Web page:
HOA Litigation: A How To Guide


Henry Chuang

by Henry Chuang on May 31, 2011

in Litigation

Recently, there has been a rise in disputes between homeowners and their Homeowners’ Associations (“HOAs”).  While many HOAs are willing to work with their members, others prove to be less accommodating.  In these cases, the law has provided specific procedures to resolve disputes between HOAs and homeowners.

As a matter of law, HOAs are required to have an internal dispute resolution procedure which a homeowner can initiate to resolve disputes that have arisen.  This basically means that in the HOA handbook that homeowners receive when they purchase their house, there should be a section on managing disputes with the HOA.  If the HOA has established a dispute resolution procedure, then the homeowner must utilize it before filing the owner files a lawsuit, unless exceptions apply.  It is important to note that if the homeowner asks the HOA to participate under this dispute resolution process, the HOA must comply.  However, if the HOA requests the homeowner to participate, under California Civil Code section 1363.830(d), the homeowner can choose not to attend.

If the HOA has not established internal dispute resolution procedures, the homeowner can request to meet and confer in writing.  This means that the homeowner writes to the HOA and sets a time for the homeowner and the HOA to discuss the problems that have arisen.  As with the internal dispute resolution procedure, if the member requests to meet and confer, the HOA must participate.  Neither procedure is mandatory if requested by the HOA.

If either of these two processes fails, then the parties must attempt to seek professional assistance by participating in alternative dispute resolution (“ADR”) and serve a Request for Resolution, unless exceptions apply under California Civil Code §1369.520.  ADR generally takes two forms, arbitration and mediation.  Arbitration is similar to a trial, except that a third party listens to both sides instead of a judge.  Arbitration can be binding or non-binding depending on the agreement of the parties.  Mediation, on the other hand, is similar to a counseling session where both parties attempt to resolve the problem through discussion and a facilitator.  Litigation can only be initiated after the ADR process is unsuccessful or one party refuses to participate in ADR.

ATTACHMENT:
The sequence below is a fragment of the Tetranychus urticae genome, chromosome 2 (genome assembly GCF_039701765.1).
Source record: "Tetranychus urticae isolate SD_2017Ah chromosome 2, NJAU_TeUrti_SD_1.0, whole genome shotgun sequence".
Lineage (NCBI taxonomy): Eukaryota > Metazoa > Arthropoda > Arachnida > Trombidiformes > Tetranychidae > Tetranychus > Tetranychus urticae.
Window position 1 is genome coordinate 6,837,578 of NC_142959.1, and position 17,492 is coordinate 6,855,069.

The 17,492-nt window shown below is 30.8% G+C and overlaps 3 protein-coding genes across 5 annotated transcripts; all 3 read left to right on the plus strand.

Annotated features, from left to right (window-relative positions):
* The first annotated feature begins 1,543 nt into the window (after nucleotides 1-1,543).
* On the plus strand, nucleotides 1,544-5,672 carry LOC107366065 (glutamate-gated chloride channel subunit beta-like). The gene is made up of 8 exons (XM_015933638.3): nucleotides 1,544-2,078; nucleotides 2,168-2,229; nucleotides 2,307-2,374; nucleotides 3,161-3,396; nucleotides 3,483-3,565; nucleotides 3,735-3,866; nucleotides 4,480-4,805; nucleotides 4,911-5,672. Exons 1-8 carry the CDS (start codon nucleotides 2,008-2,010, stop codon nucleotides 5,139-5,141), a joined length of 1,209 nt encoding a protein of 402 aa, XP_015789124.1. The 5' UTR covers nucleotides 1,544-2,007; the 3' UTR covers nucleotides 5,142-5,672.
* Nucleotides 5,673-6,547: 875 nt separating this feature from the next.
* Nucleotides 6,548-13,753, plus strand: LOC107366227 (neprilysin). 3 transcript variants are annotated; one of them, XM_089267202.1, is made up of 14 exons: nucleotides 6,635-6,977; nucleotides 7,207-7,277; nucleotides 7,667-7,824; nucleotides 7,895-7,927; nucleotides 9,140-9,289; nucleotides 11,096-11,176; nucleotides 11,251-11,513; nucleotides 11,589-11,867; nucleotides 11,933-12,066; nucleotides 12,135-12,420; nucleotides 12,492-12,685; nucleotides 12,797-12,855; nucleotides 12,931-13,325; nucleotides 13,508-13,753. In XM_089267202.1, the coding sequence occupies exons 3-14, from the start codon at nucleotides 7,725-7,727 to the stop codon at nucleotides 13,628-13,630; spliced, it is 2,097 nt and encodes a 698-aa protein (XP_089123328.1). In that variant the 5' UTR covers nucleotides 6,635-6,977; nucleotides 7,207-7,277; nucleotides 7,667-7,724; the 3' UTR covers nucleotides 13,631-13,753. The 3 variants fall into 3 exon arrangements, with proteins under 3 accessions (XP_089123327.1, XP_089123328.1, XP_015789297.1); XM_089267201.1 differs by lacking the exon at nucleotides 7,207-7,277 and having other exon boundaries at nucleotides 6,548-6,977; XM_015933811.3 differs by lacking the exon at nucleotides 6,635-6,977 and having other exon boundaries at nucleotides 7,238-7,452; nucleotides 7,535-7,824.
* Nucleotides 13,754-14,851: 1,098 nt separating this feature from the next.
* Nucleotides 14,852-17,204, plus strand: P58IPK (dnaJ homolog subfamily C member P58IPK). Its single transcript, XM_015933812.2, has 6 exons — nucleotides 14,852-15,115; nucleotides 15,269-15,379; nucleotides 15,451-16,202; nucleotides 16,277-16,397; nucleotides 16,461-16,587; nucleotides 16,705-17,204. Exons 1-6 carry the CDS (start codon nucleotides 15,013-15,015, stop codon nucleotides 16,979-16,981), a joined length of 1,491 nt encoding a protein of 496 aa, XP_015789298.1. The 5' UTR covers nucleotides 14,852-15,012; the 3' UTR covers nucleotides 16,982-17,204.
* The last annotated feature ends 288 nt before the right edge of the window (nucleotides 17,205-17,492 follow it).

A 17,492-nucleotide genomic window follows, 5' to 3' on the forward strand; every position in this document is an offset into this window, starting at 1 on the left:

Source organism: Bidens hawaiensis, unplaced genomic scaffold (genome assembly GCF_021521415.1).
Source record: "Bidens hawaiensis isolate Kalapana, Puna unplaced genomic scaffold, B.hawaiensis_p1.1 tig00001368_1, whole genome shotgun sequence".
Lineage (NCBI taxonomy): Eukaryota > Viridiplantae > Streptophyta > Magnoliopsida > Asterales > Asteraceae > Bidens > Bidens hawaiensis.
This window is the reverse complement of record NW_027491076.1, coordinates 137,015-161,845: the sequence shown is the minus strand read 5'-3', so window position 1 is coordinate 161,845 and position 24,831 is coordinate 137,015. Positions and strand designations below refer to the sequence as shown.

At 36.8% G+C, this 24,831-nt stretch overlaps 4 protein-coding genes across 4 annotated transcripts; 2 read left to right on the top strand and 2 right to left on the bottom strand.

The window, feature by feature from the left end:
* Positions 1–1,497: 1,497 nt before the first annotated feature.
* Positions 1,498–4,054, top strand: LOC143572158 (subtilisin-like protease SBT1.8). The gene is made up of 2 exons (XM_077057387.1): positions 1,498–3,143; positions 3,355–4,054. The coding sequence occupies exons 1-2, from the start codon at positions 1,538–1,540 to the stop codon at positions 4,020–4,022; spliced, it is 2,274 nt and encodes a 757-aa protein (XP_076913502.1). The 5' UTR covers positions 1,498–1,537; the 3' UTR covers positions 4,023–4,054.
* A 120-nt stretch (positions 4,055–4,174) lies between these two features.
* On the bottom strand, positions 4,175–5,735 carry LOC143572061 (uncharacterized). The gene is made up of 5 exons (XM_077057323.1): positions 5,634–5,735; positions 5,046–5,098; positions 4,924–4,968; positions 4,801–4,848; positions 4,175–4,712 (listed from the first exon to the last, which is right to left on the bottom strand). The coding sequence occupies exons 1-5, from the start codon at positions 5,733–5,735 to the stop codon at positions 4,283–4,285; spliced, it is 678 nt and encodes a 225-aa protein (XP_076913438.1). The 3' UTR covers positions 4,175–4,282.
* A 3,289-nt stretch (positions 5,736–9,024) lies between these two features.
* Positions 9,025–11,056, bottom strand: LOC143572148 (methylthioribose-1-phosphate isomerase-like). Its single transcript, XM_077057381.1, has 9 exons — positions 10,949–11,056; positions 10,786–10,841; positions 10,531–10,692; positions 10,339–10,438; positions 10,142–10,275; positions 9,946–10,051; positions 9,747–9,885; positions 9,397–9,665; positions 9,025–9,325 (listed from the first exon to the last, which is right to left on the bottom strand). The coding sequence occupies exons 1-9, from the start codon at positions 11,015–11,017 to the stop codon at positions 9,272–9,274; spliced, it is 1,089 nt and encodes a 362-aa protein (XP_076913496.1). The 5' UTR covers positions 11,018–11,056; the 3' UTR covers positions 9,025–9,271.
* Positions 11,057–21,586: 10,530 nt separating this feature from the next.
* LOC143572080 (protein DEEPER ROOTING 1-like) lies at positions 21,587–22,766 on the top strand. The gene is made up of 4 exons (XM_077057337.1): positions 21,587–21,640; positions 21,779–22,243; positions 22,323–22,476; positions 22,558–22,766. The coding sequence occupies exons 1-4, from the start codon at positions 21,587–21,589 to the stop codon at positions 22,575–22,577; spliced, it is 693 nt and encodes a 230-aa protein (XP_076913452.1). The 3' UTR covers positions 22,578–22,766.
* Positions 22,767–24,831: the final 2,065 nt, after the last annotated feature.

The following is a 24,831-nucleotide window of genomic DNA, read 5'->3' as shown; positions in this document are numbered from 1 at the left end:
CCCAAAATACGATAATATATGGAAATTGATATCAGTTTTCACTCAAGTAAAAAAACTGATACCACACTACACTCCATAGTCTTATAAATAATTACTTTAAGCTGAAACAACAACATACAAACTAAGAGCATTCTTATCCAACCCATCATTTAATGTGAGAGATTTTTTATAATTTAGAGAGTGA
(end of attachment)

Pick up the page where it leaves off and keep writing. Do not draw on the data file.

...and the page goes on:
In summary, California law provides that in most cases a home or condo owner must attempt to resolve matters with the HOA internally.  After failing there, the parties should attempt to resolve the matter with professional assistance.  If that is unsuccessful, then the parties may take the matter to court.

Practice Pointer – The cheapest way to change a HOA is to participate in it.  HOAs are generally eager to find members who are willing to give their time to help the HOA.  If there are changes that the homeowner would like to see, be proactive and attempt to change the HOA internally.

If you have any questions about getting your HOA to work with you, please contact the Law Offices of Peter N. Brewer at (650) 327-2900 and we can assist you in evaluating the situation and providing you with the best strategy on how to proceed.

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avatar Maria Cabangon January 29, 2012 at 5:03 pm

To whom it may concern,
I am in the process of purchasing a condo that I can live in. I’ve been researching everything and anything in relation to owning one . But I can’t seem to find out where to go and find out whether an HOA is under litigation. Most websites prompts you to ask you realtor or the realtor of the sellert but how can you really verify this. Do I just take their word for it or get it in writing? Any help is deeply appreciated.

Sincerely,
Maria Cabangon

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